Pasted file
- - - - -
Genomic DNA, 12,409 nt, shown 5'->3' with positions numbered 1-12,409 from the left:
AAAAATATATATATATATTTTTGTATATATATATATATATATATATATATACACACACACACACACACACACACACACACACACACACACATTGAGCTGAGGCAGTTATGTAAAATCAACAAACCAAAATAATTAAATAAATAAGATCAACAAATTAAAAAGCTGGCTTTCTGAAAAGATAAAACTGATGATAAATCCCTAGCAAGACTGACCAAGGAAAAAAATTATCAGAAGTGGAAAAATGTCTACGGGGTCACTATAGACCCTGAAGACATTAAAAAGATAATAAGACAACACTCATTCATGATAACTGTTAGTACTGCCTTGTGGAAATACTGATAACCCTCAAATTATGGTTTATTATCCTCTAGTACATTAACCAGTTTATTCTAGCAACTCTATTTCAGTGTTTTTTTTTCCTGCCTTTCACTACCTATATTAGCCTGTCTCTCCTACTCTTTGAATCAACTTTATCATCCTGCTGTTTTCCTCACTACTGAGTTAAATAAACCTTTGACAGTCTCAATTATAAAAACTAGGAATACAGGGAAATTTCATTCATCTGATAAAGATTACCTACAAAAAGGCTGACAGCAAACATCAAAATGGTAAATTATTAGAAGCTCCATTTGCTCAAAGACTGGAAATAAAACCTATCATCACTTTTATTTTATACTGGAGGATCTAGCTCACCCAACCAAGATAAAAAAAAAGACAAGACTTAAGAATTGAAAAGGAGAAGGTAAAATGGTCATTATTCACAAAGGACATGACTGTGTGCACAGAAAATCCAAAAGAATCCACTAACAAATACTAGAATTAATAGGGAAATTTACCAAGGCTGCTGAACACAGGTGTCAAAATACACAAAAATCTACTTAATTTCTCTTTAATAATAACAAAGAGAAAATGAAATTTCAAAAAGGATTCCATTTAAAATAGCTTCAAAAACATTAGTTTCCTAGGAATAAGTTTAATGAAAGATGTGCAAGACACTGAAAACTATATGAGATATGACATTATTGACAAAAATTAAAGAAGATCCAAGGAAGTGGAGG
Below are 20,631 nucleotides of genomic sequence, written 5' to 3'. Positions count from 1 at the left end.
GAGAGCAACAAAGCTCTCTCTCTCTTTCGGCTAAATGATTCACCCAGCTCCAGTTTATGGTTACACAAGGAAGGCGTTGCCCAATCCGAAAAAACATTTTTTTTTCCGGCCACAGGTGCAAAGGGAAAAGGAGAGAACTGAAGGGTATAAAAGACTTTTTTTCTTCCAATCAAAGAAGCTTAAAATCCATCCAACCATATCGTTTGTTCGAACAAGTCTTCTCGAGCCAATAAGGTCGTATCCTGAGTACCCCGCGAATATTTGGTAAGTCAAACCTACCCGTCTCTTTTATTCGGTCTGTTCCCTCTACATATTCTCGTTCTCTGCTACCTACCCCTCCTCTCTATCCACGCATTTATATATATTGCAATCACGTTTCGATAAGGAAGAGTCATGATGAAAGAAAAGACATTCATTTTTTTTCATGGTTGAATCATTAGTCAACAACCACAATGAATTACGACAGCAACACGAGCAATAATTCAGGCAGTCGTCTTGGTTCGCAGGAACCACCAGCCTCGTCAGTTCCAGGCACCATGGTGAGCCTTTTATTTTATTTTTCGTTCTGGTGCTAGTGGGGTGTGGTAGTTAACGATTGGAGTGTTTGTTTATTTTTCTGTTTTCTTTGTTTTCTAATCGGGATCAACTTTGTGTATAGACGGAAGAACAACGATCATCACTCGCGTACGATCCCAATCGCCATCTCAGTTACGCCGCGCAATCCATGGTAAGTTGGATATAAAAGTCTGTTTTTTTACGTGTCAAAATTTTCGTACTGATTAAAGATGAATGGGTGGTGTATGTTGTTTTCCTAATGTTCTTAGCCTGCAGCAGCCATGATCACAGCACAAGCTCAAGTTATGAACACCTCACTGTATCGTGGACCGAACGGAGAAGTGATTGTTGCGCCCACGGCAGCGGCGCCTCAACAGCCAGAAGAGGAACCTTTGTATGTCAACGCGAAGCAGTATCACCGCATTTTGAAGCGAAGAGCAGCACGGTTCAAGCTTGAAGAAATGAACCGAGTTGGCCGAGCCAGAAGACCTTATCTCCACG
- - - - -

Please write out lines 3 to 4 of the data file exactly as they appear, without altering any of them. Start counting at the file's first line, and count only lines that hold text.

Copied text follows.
Below are 20,631 nucleotides of genomic sequence, written 5' to 3'. Positions count from 1 at the left end.
GAGAGCAACAAAGCTCTCTCTCTCTTTCGGCTAAATGATTCACCCAGCTCCAGTTTATGGTTACACAAGGAAGGCGTTGCCCAATCCGAAAAAACATTTTTTTTTCCGGCCACAGGTGCAAAGGGAAAAGGAGAGAACTGAAGGGTATAAAAGACTTTTTTTCTTCCAATCAAAGAAGCTTAAAATCCATCCAACCATATCGTTTGTTCGAACAAGTCTTCTCGAGCCAATAAGGTCGTATCCTGAGTACCCCGCGAATATTTGGTAAGTCAAACCTACCCGTCTCTTTTATTCGGTCTGTTCCCTCTACATATTCTCGTTCTCTGCTACCTACCCCTCCTCTCTATCCACGCATTTATATATATTGCAATCACGTTTCGATAAGGAAGAGTCATGATGAAAGAAAAGACATTCATTTTTTTTCATGGTTGAATCATTAGTCAACAACCACAATGAATTACGACAGCAACACGAGCAATAATTCAGGCAGTCGTCTTGGTTCGCAGGAACCACCAGCCTCGTCAGTTCCAGGCACCATGGTGAGCCTTTTATTTTATTTTTCGTTCTGGTGCTAGTGGGGTGTGGTAGTTAACGATTGGAGTGTTTGTTTATTTTTCTGTTTTCTTTGTTTTCTAATCGGGATCAACTTTGTGTATAGACGGAAGAACAACGATCATCACTCGCGTACGATCCCAATCGCCATCTCAGTTACGCCGCGCAATCCATGGTAAGTTGGATATAAAAGTCTGTTTTTTTACGTGTCAAAATTTTCGTACTGATTAAAGATGAATGGGTGGTGTATGTTGTTTTCCTAATGTTCTTAGCCTGCAGCAGCCATGATCACAGCACAAGCTCAAGTTATGAACACCTCACTGTATCGTGGACCGAACGGAGAAGTGATTGTTGCGCCCACGGCAGCGGCGCCTCAACAGCCAGAAGAGGAACCTTTGTATGTCAACGCGAAGCAGTATCACCGCATTTTGAAGCGAAGAGCAGCACGGTTCAAGCTTGAAGAAATGAACCGAGTTGGCCGAGCCAGAAGACCTTATCTCCACG